April 8, 2010 | Short Order

Cesare Casella Defines Speed Dining at Salumeria Rosi

 
Photo: Steven Richter

        Cesare Casella is defining speed dining at Salumeria Rosi. You get 90 minutes to chat and chew. Occasionally you may be asked if you can do it in an hour. “Is this a trend?” one of my readers asks. "We were eating with new friends and wanted the leisure to linger over coffee. It also happened at I Sodi recently.”

         Apparently so. Call Salumeria for a 7:30 table and if one is free, you will be told you can have it if you leave by 9.  “But you should have enough time,” the reservationist will assure you. Recently I was told I could have a table at 8 if I cleared out by 9:30.  It was a Sunday and we were all trying for an early night so I said yes. Alas, the table’s 6:30 tenants refused to leave and we waited 20 minutes with the house offering wine to apologize.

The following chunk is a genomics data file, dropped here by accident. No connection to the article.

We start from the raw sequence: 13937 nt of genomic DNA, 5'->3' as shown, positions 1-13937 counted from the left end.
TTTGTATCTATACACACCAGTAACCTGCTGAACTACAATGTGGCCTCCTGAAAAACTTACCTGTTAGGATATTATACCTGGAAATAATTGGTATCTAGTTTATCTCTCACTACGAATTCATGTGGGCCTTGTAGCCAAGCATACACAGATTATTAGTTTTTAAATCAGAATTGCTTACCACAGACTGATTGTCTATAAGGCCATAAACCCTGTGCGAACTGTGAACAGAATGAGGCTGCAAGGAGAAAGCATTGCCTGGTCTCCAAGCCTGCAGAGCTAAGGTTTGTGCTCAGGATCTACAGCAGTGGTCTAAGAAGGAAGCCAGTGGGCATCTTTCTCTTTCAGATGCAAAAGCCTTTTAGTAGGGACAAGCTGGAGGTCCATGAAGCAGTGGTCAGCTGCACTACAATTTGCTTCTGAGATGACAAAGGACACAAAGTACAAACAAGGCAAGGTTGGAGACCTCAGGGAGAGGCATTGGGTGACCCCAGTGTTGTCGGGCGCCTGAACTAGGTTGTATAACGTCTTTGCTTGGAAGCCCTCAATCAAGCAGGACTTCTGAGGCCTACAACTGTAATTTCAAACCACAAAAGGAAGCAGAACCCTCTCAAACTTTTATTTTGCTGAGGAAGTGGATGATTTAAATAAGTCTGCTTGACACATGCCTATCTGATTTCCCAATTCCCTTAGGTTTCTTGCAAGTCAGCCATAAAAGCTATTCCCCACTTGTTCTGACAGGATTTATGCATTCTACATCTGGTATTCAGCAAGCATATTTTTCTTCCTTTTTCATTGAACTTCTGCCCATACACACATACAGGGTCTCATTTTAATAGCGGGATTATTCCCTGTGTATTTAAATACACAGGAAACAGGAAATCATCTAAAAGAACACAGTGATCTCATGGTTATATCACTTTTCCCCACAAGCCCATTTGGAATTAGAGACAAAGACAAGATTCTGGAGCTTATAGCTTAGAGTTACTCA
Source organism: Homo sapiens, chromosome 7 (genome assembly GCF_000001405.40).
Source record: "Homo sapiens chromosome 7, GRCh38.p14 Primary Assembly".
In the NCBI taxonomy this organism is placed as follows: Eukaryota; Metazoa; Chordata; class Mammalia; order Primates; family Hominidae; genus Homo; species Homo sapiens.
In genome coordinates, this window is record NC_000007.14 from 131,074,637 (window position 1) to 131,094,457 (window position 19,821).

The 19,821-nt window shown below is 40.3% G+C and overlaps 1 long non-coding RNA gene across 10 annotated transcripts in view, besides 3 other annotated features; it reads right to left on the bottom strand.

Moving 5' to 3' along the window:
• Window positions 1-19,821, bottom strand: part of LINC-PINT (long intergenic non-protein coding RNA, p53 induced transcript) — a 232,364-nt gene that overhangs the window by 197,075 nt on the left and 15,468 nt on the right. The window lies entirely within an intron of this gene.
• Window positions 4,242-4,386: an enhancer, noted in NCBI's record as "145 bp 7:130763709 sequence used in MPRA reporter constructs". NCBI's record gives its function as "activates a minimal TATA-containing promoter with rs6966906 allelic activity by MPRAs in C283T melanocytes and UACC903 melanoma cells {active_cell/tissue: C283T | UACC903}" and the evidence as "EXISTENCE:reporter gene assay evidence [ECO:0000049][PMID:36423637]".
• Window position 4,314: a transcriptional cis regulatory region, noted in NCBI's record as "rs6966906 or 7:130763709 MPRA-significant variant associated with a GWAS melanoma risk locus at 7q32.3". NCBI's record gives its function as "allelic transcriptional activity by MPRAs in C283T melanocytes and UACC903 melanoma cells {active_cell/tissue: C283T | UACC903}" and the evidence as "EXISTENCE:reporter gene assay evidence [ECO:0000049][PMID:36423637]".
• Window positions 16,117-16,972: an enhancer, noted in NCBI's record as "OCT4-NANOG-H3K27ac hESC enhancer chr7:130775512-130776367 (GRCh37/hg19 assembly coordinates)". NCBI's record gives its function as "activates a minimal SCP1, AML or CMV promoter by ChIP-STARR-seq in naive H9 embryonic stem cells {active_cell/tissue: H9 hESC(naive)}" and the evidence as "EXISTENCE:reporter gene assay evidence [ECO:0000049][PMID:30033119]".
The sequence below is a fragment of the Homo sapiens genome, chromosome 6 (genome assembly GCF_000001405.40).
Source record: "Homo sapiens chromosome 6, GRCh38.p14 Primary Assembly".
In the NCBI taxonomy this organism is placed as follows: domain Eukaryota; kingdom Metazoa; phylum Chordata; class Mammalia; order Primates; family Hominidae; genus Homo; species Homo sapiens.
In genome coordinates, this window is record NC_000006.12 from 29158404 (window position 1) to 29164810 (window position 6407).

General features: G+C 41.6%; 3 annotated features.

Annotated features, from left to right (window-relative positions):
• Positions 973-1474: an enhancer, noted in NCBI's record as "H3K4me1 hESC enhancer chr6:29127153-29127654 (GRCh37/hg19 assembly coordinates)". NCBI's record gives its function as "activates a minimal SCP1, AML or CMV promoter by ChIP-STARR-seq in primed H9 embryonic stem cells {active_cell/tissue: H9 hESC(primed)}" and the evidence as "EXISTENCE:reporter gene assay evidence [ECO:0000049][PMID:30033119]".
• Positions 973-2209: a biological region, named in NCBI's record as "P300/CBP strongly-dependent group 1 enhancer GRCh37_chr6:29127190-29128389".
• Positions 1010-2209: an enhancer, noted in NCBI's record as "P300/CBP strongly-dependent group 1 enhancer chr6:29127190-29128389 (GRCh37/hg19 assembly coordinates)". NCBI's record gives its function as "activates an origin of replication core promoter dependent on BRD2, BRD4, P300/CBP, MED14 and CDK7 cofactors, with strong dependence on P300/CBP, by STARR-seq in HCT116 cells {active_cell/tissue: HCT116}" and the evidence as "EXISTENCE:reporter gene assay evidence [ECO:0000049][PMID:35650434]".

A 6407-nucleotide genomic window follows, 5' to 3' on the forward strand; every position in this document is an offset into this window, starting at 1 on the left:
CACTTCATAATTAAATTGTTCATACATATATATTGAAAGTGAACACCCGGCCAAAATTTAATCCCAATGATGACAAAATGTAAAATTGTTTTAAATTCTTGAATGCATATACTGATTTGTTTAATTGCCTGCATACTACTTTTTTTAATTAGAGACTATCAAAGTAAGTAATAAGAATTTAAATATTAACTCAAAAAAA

Photo: Steven Richter

        Cesare’s plan to combat lingering in his precious, in-demand 24 seats seems to be working.  “It gives possibility for more people to eat. We are so small. I want to see the place full every hour of the day and no one waiting for the table. If you no like, you no need to accept the table,” says Cesare.

        Diners who fail honor their promise to dine speedily, will go on Salumeria’s “no salami” list. Later diners are likely to get time to linger unless there’s an after-theater rush. As Salumeria and other spots refine speed dining they may come up with levels of need: “special occasion,” “power business diner,” “eat and run.”

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